7. Display device, comprising:
    at least one display;
    at least one computer readable storage medium bearing instructions executable by a processor; and
    at least one processor configured for accessing the computer readable storage medium to execute the instructions to configure the processor to:
    present on the display a user interface (UI) including one or more filter selectors selectable to filter traffic/road reports uploaded from vehicle ad hoc networks (VANETs) and presented on the UI.
  8. The device of Claim 8, wherein the UI indicates a location of the device on which the UI is presented, along with locations of plural vehicles in a wireless mesh network that includes a vehicle in which the UI is presented, the locations of the other vehicles being received through the mesh network.
  9. The device of Claim 8, wherein the UI presents arrows whose magnitudes and directions are defined by headings and speeds of respective vehicles as reported via the mesh network.
  10. The device of Claim 8, wherein the UI presents an alpha-numeric indication of a speed of a vehicle other than the vehicle in which the UI is presented.
  11. The device of Claim 8, wherein the UI includes an alpha-numeric indication of a type of a vehicle reporting via the mesh network.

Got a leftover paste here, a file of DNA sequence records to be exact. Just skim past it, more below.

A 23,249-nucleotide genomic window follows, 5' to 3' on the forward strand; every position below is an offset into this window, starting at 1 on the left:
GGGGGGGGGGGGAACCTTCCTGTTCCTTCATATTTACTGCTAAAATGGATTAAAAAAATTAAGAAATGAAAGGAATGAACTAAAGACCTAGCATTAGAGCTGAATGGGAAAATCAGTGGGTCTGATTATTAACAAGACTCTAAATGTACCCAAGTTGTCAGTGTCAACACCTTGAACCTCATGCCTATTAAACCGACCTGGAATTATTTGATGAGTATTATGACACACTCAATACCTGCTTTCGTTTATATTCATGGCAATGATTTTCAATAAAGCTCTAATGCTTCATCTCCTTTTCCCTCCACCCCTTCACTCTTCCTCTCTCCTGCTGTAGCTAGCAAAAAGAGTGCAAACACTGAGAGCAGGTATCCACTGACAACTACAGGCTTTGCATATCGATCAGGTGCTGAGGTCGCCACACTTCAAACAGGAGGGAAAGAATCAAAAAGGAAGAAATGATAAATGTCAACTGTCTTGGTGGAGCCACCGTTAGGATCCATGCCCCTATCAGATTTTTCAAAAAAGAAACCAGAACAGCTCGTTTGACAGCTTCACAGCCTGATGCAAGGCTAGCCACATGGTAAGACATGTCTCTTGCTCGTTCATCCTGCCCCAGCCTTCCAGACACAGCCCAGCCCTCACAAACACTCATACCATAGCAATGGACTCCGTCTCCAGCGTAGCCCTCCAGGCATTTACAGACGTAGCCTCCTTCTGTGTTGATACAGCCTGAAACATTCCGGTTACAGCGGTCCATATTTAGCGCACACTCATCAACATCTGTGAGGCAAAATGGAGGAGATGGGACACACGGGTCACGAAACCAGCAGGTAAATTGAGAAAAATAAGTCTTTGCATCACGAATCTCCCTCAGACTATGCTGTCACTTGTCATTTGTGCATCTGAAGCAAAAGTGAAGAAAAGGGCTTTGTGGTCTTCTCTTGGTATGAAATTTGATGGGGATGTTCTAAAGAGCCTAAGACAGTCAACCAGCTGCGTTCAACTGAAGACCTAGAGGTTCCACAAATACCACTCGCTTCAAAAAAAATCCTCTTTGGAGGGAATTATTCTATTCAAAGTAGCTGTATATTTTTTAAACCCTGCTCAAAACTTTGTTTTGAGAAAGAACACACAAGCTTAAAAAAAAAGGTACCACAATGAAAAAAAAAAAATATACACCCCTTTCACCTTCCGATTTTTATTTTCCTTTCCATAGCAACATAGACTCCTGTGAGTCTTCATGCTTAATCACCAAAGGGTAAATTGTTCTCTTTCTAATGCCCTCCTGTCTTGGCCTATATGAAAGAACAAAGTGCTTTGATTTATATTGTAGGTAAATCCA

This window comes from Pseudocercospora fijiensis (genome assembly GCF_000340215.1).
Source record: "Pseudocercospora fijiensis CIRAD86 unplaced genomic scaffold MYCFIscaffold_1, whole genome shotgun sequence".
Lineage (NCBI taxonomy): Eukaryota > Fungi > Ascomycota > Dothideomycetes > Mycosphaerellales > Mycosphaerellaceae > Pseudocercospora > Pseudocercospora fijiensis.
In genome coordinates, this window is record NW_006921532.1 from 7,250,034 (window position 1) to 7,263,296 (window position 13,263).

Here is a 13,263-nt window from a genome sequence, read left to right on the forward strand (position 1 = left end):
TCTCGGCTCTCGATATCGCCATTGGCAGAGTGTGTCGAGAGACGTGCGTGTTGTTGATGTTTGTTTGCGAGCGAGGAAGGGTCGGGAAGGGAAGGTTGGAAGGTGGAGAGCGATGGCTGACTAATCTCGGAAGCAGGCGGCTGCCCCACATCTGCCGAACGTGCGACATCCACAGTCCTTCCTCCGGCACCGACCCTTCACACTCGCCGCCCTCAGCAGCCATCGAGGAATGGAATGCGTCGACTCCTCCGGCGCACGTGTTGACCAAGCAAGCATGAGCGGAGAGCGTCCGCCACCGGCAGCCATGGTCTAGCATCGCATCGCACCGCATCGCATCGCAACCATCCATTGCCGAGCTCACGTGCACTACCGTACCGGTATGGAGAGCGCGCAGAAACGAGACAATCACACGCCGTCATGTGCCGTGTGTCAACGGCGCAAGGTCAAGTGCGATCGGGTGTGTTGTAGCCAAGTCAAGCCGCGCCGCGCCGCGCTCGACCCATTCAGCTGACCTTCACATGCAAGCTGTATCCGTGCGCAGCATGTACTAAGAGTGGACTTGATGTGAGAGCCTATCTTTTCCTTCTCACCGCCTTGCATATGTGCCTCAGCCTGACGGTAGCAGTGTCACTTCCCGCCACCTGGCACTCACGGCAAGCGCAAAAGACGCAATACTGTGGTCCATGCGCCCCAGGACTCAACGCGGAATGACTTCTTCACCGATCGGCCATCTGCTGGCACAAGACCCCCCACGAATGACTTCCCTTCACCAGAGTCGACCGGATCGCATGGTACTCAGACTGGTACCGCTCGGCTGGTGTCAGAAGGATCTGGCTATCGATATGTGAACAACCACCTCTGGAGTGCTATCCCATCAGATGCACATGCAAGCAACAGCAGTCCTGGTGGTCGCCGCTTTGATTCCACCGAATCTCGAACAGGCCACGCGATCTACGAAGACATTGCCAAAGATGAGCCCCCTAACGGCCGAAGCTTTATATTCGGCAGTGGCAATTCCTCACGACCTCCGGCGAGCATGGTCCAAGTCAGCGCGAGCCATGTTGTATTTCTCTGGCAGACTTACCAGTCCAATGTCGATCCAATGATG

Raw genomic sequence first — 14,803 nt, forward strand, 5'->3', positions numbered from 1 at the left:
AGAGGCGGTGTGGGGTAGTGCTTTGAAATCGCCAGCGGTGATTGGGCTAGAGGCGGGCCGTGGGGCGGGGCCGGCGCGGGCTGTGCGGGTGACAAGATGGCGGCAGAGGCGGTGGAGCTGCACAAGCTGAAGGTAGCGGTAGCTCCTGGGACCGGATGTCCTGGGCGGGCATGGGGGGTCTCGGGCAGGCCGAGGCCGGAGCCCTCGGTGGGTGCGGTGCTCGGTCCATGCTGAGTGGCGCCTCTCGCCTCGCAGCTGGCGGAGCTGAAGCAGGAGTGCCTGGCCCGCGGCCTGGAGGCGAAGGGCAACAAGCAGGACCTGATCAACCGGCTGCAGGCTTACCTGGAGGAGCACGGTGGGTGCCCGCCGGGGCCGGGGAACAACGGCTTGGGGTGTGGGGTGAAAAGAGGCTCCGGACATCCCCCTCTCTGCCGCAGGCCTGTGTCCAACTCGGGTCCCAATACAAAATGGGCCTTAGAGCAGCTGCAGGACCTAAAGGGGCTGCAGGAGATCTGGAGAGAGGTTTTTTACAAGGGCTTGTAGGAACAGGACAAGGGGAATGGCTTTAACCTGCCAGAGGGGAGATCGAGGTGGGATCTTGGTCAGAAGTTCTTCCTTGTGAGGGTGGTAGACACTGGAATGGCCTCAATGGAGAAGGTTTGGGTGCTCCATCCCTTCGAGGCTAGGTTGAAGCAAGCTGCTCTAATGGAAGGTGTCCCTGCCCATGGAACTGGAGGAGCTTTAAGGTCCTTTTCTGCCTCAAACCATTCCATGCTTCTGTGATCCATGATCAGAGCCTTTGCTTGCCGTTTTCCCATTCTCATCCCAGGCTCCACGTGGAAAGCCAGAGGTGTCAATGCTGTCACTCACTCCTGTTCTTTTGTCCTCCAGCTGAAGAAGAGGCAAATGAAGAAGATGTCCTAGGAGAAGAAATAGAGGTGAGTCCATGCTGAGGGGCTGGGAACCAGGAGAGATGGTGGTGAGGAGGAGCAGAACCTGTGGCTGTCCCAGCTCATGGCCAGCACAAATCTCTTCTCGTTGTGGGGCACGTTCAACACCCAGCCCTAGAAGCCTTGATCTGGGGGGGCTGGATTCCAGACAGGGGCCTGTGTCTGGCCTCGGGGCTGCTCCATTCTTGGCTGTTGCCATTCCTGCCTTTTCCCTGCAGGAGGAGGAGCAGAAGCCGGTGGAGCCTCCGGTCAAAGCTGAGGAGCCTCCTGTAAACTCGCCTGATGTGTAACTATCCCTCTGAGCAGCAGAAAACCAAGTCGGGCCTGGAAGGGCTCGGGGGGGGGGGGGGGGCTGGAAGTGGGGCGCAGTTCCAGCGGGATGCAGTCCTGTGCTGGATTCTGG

12. The device of Claim 8, wherein the UI presents icons unique to vehicle types based on type information reported by the vehicles through the mesh network.
  13. The device of Claim 8, wherein the UI presents an alpha numeric indication of a vehicle having a speed satisfying a threshold.
  14. The device of Claim 7, wherein the filter selectors include a "local" selector which when selected causes information to be presented on the display showing information only within a predetermined distance of the display, a "state" selector which when selected causes information to be presented on the display showing information only for an entire state in which the display is located, and a "national" selector which when selected causes information to be presented on the display showing information only for an entire nation in which the display is located.
  15. The device of Claim 7, wherein the UI presents indications based on information reported by a VANET indicating current road condition.
EP15175321.7A 2014-07-16 2015-07-03 Vehicle ad hoc network (vanet) Ceased EP2975592A1 (en)

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US14/332,900 US9361802B2 (en) 2014-07-16 2014-07-16 Vehicle ad hoc network (VANET)

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EP2975592A1 true EP2975592A1 (en) 2016-01-20

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EP (1) EP2975592A1 (en)
JP (1) JP6010873B2 (en)
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US20160019788A1 (en) 2016-01-21
US9361802B2 (en) 2016-06-07
US20160255478A1 (en) 2016-09-01
JP6010873B2 (en) 2016-10-19
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CN105282220B (en) 2019-04-19
US9826368B2 (en) 2017-11-21